For all of us who have tried and failed to help obese patients lose weight, the viewpoint by Proietto in this issue of the Journal offers some explanation for our defeat.
Overeating and low activity levels cause everyone to gain weight. However, the propensity to become obese is genetically predisposed, and expression of the genes involved may well be permanently up-regulated by early experience of overeating. When weight is lost, there are hormonal changes that favour weight regain. These factors make it very difficult for obese people to achieve significant and sustained weight loss with diet, exercise, medication or food replacement programs.
For this reason (and because studies of bariatric surgery have repeatedly shown significant long-term weight loss), Proietto calls for bariatric surgery to be made more widely available in public hospitals. This view has widespread support from many sectors of the medical profession. Bariatric surgery has generally only been available at high financial cost to patients, and, indeed, a lucrative private bariatric surgery industry exists. However, in Australia, as in other developed countries, highly processed food with low nutritional value and high caloric density is often cheaper and easier to prepare than more nutritious food, so obesity is more commonly a disease of the poor, who would need public funding to make bariatric surgery accessible.
Greater availability of gastric banding may well have some impact on the burden of chronic disease in our society. Proietto reminds us that significant weight loss is accompanied by a degree of reversibility of conditions that are common in obese people, such as diabetes, metabolic syndrome, obstructive sleep apnoea and infertility.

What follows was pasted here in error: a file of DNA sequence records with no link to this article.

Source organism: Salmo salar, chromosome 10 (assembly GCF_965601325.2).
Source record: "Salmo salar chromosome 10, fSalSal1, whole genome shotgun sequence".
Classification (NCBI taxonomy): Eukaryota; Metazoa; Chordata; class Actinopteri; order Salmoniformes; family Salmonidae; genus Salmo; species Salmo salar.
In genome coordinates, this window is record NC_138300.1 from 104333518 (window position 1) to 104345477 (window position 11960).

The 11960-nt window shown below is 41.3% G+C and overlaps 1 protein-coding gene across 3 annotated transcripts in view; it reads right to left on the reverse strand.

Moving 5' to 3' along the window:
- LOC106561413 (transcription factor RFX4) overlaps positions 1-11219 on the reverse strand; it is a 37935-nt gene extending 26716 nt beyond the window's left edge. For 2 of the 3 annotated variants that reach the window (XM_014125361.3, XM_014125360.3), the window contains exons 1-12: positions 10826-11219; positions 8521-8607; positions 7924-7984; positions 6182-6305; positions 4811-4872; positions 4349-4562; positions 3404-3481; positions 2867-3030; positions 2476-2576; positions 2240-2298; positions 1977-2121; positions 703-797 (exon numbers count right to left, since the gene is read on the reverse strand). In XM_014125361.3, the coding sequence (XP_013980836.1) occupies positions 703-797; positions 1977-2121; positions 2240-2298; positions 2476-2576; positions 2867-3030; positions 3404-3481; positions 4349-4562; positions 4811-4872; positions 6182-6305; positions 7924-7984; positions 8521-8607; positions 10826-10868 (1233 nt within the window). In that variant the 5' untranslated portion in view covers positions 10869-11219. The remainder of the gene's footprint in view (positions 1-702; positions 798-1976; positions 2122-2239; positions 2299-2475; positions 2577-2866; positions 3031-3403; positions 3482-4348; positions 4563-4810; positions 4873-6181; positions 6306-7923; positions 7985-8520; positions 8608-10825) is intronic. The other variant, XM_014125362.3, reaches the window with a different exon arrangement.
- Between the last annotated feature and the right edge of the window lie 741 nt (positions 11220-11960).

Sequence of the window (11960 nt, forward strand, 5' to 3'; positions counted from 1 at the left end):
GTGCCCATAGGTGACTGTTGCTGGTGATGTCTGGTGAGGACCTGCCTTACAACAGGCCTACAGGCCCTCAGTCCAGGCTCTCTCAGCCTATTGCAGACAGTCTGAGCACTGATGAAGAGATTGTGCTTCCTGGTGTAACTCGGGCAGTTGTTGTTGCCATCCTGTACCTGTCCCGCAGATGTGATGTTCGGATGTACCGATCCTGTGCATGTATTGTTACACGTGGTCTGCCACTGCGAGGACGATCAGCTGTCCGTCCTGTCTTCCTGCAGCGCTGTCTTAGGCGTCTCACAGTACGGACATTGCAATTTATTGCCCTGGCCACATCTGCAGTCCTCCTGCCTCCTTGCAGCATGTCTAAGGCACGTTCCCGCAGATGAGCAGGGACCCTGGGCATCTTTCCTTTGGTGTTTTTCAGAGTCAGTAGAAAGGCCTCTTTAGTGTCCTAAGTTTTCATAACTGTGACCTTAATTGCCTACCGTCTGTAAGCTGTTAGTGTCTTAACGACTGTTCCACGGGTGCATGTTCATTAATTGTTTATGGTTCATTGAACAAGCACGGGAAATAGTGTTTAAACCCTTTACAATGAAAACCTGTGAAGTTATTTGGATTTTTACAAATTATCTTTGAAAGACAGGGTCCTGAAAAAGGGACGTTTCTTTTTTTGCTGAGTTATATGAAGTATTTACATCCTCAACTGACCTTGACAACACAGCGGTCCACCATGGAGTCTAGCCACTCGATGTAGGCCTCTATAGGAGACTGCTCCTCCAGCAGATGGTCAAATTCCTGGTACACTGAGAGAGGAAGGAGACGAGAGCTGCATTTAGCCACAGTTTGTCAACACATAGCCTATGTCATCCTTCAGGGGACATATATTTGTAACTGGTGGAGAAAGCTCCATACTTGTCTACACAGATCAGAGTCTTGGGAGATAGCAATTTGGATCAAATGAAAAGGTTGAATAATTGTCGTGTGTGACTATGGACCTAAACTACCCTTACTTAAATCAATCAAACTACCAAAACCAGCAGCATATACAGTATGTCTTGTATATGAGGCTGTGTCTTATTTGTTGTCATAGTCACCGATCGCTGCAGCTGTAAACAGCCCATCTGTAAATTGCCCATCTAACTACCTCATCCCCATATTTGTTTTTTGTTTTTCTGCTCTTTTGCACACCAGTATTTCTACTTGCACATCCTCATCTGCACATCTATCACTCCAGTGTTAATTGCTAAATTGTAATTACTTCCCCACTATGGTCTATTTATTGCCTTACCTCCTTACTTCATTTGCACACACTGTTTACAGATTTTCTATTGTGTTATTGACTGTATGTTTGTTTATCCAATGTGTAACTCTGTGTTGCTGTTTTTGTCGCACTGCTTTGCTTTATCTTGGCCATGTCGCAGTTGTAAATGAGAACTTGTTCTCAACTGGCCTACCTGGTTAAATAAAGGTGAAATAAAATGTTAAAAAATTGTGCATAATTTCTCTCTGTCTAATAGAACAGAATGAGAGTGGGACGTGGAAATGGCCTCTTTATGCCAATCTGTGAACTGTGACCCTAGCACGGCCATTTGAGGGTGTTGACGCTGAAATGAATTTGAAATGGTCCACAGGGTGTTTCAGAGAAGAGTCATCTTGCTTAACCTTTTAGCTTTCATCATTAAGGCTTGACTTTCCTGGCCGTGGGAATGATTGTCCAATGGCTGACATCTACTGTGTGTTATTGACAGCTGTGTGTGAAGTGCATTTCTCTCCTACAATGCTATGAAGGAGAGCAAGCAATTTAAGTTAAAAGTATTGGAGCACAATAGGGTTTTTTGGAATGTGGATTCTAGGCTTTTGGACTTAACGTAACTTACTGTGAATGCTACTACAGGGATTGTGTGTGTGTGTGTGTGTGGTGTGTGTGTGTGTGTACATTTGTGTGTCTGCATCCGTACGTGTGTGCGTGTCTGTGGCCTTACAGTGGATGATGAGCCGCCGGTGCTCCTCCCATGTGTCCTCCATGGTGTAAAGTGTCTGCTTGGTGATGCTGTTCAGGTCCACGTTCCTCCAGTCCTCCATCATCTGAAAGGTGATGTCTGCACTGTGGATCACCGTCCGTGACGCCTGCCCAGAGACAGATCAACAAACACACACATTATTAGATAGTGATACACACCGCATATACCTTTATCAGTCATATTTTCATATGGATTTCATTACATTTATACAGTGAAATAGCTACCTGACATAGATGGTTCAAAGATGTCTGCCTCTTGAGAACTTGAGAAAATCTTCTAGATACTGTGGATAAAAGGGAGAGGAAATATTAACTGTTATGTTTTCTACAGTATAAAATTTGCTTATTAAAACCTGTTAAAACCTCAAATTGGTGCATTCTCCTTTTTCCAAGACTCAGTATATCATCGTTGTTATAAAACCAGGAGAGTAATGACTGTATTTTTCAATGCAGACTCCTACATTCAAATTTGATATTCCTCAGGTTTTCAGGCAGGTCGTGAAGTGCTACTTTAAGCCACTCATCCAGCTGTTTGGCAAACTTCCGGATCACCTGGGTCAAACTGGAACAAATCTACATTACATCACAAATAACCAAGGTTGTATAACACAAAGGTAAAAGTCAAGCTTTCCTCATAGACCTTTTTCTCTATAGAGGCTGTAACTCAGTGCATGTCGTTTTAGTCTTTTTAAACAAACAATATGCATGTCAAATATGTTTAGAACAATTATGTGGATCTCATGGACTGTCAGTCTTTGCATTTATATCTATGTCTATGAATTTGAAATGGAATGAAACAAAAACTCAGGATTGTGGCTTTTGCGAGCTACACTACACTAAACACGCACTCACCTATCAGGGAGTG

Nonetheless, as a public health measure and in the long term, bariatric surgery is unlikely to be our most effective approach to the obesity epidemic. It is time to look seriously at primary prevention, and Proietto’s discussion of epigenetics explains why this must start with maternal diet in pregnancy and infant feeding.
We have waited far too long for legislated public health measures that will improve the food intake of Australians. Clinical medicine doesn’t happen in a vacuum. Various legislative measures support the medical message to stop smoking and moderate alcohol intake. We need to be equally aggressive towards the obesity epidemic. This, of course, includes strategies to encourage regular daily exercise.
There is good evidence that self-regulation by the food industry has been ineffective. In a previous issue of the Journal, Hebden et al (Med J Aust 2011;195: 20-24) reported that junk food advertising during children’s peak hours of television viewing actually increased after self-regulation was introduced. We have previously debated the problems inherent in the National Heart Foundation Tick program (Stanton, Med J Aust 2011; 194: 284-285). It is important for food labelling programs to be transparent and universal. Many experts argue that sugar and fats are far too cheap, and should be taxed.
The government is already fighting the alcohol and tobacco industries. It is time to take on the processed food lobby as well.
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